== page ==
No-one here seems to be very worried about this: usually a few typhoons come by every year. In theory it will reach us on Friday, and by Sunday -when we are due to go back to Germany- it will have cleared off further north.
So far it’s been a bit more windy and rainy than normal.
People in Tokyo are being told to stock up on essentials but it should pass north-west of here. This is not entirely certain of course, as Typhoons twist back and forth like a driver talking on a cell phone, so it may yet come our way.
I don’t think I’ll go out in it. Does that make me a fair weather cyclist?
Beautiful wfe asked me to drive her across town to see a friend last night. I hadn’t driven a car in months until we came to Japan, but I figured that we’d be okay: the roads are pretty empty when it isn’t a rush hour, we have low speed limits locally and the car is a small compact. Even better, it’s an automatic: what could possibly go wrong?
Well, for example, I could get in and discover that I left the lights on last time I used it so the battery is dead as a doornail and the car won’t start.
It turns out petrol prices aren’t the only thing you forget to check when you use a bike all the time.
If it was a manual I’d have tried push starting the thing, but how do you get a dead automatic car to start?*
*I appreciate that this marks me as a helpless twerp in car culture, but there we go.
…the earthquake and what traces it left. Traces in the outer world (buildings, nature, etc.) and in the people living in Japan.
There are collection boxes everywhere -around the shops, in railway stations, even in the airport.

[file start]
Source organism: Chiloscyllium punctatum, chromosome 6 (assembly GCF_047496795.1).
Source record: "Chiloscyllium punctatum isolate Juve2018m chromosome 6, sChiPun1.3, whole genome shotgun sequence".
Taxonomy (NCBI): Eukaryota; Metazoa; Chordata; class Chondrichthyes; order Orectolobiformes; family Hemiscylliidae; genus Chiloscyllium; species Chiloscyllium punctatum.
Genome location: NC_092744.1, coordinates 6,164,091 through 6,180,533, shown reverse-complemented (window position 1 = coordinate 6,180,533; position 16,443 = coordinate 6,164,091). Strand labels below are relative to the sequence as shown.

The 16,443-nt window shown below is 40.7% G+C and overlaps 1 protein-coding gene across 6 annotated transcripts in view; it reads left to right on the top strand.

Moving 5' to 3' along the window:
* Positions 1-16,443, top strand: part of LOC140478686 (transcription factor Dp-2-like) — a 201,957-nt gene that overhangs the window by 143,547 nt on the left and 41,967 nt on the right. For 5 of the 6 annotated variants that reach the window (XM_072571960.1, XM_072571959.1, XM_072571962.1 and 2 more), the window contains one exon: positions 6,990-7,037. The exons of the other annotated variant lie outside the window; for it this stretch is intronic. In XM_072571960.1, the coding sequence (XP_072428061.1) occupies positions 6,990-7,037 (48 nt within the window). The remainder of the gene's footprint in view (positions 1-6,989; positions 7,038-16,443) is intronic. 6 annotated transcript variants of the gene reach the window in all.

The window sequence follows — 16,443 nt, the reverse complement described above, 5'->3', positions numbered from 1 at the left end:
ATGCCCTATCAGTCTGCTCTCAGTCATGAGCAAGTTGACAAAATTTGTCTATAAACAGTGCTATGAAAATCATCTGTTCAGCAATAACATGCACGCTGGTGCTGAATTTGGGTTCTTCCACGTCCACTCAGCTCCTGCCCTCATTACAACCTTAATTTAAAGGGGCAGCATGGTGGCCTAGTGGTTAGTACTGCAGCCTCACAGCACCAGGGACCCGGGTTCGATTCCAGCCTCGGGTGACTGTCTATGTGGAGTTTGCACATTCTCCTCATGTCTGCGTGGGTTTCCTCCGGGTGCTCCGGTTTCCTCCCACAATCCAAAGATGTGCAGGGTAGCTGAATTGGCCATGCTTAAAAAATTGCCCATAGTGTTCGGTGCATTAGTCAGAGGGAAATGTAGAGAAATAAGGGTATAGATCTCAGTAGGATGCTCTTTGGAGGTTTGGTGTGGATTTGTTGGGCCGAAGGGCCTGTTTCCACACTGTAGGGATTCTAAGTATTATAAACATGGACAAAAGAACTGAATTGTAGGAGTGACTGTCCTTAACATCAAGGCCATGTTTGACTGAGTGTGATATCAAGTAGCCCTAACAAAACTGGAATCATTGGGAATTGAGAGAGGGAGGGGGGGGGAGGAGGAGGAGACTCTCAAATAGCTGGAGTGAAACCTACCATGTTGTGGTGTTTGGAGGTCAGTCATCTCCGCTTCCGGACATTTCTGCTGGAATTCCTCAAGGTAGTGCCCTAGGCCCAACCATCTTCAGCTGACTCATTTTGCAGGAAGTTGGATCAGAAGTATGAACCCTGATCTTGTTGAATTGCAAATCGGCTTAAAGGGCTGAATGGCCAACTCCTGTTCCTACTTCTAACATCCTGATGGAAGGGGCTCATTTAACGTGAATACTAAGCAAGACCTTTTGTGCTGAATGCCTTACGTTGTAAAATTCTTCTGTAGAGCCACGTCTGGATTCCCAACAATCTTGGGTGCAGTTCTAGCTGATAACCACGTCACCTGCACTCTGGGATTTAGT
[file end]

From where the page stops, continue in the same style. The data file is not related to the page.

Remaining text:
In my in-laws house the ‘emergency packs’ -which every family should have for each person- have been checked and restocked, and have been moved from under the stairs to a more accessible location by the front door.
A big supermarket in town has a big display showing emergency packs and signs saying “Be prepared”. It also has a big map purporting to show the extent of the flooding ‘If the same thing happened here’.
A disaster is good for sales after all.
I thought the economic downturn and increasing petrol prices after the disasters would have got more people walking or cycling.
This does not seem to be the case.
Possibly this is because we are so far away from the disaster itself: we aren’t supplied by the oil refineries that were destroyed, energy is still cheap, and the local power stations are still working, so people carry on as normal.
A friend who took two trucks of aid to the North-East found the local Red Cross were bogged down in red tape, and the army stopped delivering one hot meal a day to the refugee centre -in fact now the government are suggesting people should stop volunteering to help, because the people in the area should “rise up” and rebuild. They’ve no money, infrastructure, fuel, transport or materials, but they should just get on with it and sort themselves out.
She gets the impression the government is giving up.
Television studios are running the occasional story about rebuilding. The media is rarely critical of the government -not as they are in Europe anyway- so this isn’t covered as we would expect it to be. Most media stories look like ‘feel good’ pieces about companies restarting or children getting back to school.
The strange thing about all this is that if we’d stayed on the train in Tokyo it would have carried us through the area about thirty minutes later. And yet everywhere else it’s pretty well business as usual. Even the nuclear lobby has hardly been affected by the Fukushima explosion. They have the support of the government, the opposition and the trade unions: they are still calling the tune.